Toxic Relationships: Why You Invalidate Your Feeling After Leaving an Abusive Relationship?

Toxic Relationships: Why You Invalidate Your Feeling After Leaving an Abusive Relationship? toxic relationships: why you invalidate your feeling after leaving an abusive relationship?
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Today I’ll be addressing the question of why you invalidate your feelings after experiencing abuse. Invalidating your feelings refers to moments when you experience emotions but dismiss or downplay them. For example, you might feel regretful and then tell yourself, “I’m not supposed to feel that way,” or you might want to cry, but think, “Why should I cry? I left an abusive relationship; I should be celebrating.”

So, why do you feel this way? The main reason is likely because throughout the relationship, your emotions were constantly invalidated. You may have been told you’re overreacting, not strong enough, and so on. When your emotions are repeatedly dismissed, you start to believe they’re invalid or bad. For instance, if you’re a man, you might believe it’s wrong to cry or feel regretful about losing the relationship. These distorted beliefs about emotions stem from the constant invalidation you experienced.

When a belief becomes deeply embedded in your belief system, it influences how you perceive yourself and the world around you. Your beliefs essentially shape your identity, forming a fundamental part of who you are. So, if you’ve come to believe that your emotions are invalid or unworthy of acknowledgment, this belief becomes a core aspect of your identity.

As a result, when you experience emotions that contradict this belief — such as feeling sad, angry, or regretful — you perceive them as being in conflict with your established identity. This discrepancy creates internal tension and discomfort because it challenges the core belief about your emotions.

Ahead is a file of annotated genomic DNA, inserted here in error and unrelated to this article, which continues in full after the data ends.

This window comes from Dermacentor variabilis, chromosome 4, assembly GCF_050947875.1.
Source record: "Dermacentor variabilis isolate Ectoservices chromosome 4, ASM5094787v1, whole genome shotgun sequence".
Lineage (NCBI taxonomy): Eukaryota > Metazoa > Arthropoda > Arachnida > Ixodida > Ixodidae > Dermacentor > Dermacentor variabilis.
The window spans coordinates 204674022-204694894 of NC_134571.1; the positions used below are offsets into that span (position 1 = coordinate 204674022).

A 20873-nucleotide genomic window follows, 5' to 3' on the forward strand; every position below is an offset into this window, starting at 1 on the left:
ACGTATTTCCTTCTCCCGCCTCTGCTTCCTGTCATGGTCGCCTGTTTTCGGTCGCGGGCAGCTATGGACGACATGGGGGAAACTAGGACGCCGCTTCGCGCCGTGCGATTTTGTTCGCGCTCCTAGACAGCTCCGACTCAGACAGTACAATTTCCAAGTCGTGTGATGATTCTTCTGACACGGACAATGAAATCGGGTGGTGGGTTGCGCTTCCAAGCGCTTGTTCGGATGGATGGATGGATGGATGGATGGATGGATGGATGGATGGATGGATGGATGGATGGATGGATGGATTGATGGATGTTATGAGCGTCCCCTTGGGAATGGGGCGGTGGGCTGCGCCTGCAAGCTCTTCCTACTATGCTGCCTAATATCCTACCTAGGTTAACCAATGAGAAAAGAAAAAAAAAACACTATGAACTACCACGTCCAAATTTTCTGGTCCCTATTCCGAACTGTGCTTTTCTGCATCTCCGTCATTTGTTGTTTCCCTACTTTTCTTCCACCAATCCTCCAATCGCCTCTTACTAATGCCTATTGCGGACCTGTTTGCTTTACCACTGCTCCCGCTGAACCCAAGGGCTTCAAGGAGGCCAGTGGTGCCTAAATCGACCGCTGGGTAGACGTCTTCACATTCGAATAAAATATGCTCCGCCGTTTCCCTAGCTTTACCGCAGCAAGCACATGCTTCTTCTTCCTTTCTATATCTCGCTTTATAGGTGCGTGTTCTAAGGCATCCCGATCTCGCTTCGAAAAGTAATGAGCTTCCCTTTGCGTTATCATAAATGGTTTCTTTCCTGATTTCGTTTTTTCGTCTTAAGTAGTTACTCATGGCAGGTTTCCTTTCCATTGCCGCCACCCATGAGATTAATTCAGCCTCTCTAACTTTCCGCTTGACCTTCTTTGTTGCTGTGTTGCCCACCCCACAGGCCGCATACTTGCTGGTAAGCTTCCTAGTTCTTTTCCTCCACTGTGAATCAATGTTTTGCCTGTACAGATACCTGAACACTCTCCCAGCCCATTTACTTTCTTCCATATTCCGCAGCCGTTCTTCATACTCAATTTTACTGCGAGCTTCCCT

In response to this conflict, you may instinctively invalidate or dismiss these emotions to maintain consistency with your identity. In other words, if you believe that your emotions are supposed to be ignored or suppressed, you’ll likely reject any emotions that suggest otherwise. This cycle perpetuates the pattern of invalidating your feelings because they don’t align with your deeply ingrained belief system.

It’s crucial to treat yourself with kindness and understanding. When you experience an emotion, allow yourself to fully embrace it. Whether it’s sadness, anger, regret, or any other feeling, let it happen without judgment or suppression. This process is an integral part of healing — it involves releasing the emotions that have been suppressed or invalidated.

Suppressing emotions can lead to additional challenges, including physical symptoms or other issues. By acknowledging and accepting your emotions, you pave the way for healing and growth. Remember, being emotional is not a sign of weakness; it’s a natural aspect of being human. Regardless of past experiences or beliefs, it’s perfectly okay to feel. So, practice self-compassion and grant yourself permission to experience and process your emotions fully.

Note from the Author

If you’re ready and you’d like my help with healing, finding peace in life and breaking free from these toxic patterns, then you can book a FREE BREAKTHROUGH CALL with me HERE. Happy healing 💙💙. Feel free to share and comment! Use this information with caution, it comes from my own thoughts & bias, experiences and research😊.

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Edwin Bii
Edwin Bii

I'm Edwin Bii, a trained advanced conversational hypnotherapist (ACH) and Mind Shifting Coach from Kenya offering mental health support, and life coaching to help you crush your goalsand overcome your problems. Together, we'll navigate challenges, build self-awareness, and create a happier, healthier you. Let's unlock your potential.

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